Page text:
Monday, 28 July 2014

Our Lady of the Streets

Our Lady of the Streets is the concluding part of the Skyscraper Throne trilogy and therefore this review may contain spoilers for the previous books.

It’s been four months since Mater Viae passed through from London-Under-Glass and claimed her throne. In those four months, the city has sickened and its occupants divided. London is on the brink of a civil war like no other.

If you’ve not experienced Tom Pollock’s London yet, go and get yourself a copy of The City’s Son right this minute. The third book does not disappoint at all and I can’t remember the last time a trilogy has delivered so well in every single book.

From the opening pages, the streets are closing in, literally as windows and doors are disappearing, leaving nothing but brickwork and the fading screams of those trapped inside. The outlook seems bleak for both the city and Beth, who now must feed off sickly streets. Loyalties are divided and refugees are camping out in Selfridges, one of the last safe havens from a city that is slowly consuming itself.

Tom’s characters don’t come out of their adventures unscathed. It’s not just their inner selves that are transformed, but when bad things happen in this world, they also have physical impact. Pen still holds her scars from the Wire Mistress (who you can expect to see more from in this book) and has another chance to address her internal scars. Beth’s transformation is more fantastical, but comes with many new challenges.

And there’s loss. Not just of the city they call home, the streets lost to a malignance, but also to those they hold dear. Beth visits the baby Pavement Priest that is all that is physically left of Fil and she carries his stolen memories in a flask. Pen learns how her parents, who no longer remember her, think they are going insane. This is a world of tough decisions, unknowns and living with the consequences.

There’s a nod to some of the creatures from the past, some who side with them and others that see the Mirror Mater as their true Goddess. Alliances are shifting, and not always in the direction that you expect. It feels a much more familiar world by now, less of a learning curve getting to know Tom’s stunning world-building.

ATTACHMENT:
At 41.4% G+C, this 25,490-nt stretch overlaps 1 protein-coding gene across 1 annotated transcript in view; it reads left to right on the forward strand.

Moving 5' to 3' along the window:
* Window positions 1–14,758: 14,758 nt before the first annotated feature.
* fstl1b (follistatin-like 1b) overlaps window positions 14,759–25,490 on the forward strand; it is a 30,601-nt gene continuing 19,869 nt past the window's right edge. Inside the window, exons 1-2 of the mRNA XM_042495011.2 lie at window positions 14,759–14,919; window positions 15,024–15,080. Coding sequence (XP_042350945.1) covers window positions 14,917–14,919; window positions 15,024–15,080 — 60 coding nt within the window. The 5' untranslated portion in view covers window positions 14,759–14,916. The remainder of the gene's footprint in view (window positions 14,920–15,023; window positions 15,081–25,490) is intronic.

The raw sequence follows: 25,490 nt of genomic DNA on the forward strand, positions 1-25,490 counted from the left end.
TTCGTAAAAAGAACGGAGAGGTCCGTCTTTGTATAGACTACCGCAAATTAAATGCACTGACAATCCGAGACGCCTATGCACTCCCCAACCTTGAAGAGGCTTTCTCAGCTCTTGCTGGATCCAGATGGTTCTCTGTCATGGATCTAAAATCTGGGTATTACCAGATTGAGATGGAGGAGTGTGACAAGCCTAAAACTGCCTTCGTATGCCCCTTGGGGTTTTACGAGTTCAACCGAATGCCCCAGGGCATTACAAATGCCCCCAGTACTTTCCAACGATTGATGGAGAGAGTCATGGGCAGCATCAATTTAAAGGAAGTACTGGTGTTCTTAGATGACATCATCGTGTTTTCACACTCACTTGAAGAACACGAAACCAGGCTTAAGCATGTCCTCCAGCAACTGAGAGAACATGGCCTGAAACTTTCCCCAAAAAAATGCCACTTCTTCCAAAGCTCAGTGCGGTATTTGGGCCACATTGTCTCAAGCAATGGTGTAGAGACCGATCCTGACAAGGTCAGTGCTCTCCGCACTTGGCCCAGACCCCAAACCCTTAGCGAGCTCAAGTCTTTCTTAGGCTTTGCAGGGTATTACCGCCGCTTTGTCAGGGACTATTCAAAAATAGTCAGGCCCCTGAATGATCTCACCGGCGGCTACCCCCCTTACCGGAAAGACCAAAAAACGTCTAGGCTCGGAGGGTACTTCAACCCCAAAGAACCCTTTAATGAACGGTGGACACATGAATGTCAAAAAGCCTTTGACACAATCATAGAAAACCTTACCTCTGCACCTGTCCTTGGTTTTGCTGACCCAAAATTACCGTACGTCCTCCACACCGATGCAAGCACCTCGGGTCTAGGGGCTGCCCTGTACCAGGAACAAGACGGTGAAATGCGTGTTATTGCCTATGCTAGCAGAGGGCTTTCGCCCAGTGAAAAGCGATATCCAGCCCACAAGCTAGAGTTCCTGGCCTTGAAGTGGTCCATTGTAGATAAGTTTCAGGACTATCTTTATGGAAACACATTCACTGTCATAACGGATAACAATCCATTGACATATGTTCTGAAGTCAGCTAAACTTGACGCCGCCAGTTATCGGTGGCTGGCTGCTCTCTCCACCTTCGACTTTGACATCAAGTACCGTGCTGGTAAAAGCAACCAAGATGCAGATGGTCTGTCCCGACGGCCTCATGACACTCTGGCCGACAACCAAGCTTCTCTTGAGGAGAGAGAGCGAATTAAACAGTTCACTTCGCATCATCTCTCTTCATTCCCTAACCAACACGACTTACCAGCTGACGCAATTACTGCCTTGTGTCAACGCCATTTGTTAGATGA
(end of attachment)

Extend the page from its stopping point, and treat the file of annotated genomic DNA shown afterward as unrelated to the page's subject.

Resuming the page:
The ending is dramatic and emotional. I was so thrown by one bit with the cats, where I was thinking aww, isn’t that lovely, only for the scene to pan out and be something else. It really manages to play with your heartstrings if you’ve come to love this world and the characters.

I’m not sure I was ready for it to end. Pitched as a trilogy, Our Lady of the Streets does feel like a conclusion but this world is so multi-layered and creative, it’s going to be hard to let go. Despite the hardships, I was left with a feeling of hope; that something will live on beyond the pages. Beth and Pen, the Railwraiths, London-Under-Glass, the Pavement Priests and Gutterglass are so real to me that they can’t stop existing, in the corners of our imaginations and in the bricks of London Town…

Our Lady of the Streets is published by Jo Fletcher Books and will be available in hardback and ebook editions from 7th August 2014. Thanks go to the publishers for providing a copy for review.

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Disclosure: I received a copy of this book free of charge for review purposes only. Receipt of a book does not guarantee a review or endorsement. My reviews are my honest opinion and are not biased for the purpose of personal gain.

Sunday, 27 July 2014

Night School: Resistance

Resistance is the fourth book in the Night School series and therefore this review may contain spoilers for the previous books.

Allie and Rachel have been shipped across Europe, moving from lush residency to lush residency. Finally, Allie feels somewhere safe when she reaches Sylvain’s family home, but the calm cannot last. Somehow Nathaniel’s people find her and she is forced to return to Cimmeria. Nowhere is safe, she might as well be home.

The long game is being played out, which kind of means not a lot of anything is happening much at Cimmeria apart from waiting for Nathaniel to do something again. I have loved the other Night School books but struggled to get into Resistance, as it takes a good long while for anything happen (bar the opening scene).

With the pupils getting so involved in protecting Lucinda’s interests, the ambiguous motivations of the Orion group (not to be confused with the publishers) had less justification. Yes, money, power and all that but I wanted some more concrete information. The heredity aspect of it gave me pause for thought, maybe Nathaniel is onto something. Night School is blindly protecting something they don’t even understand, or at least the reader doesn’t.

This also meant the focus was on Allie’s relationships. She's conflicted, again. It felt like she had decided on Sylvain at the end of Fracture and that she loved Carter as a friend. So why is she all confused again at the start of a new book? I liked the way the previous books portrayed her indecision but this just draws it out too far. Series should be allowed to develop and move away from the same character arc every book. It’s OK for a protagonist to be content in her relationship.

I enjoyed the second half much more and I will certainly be reading the next book (due next year) which I think is the concluding part. There’s some interesting character developments in the final chapters and a whopping cliff-hanger.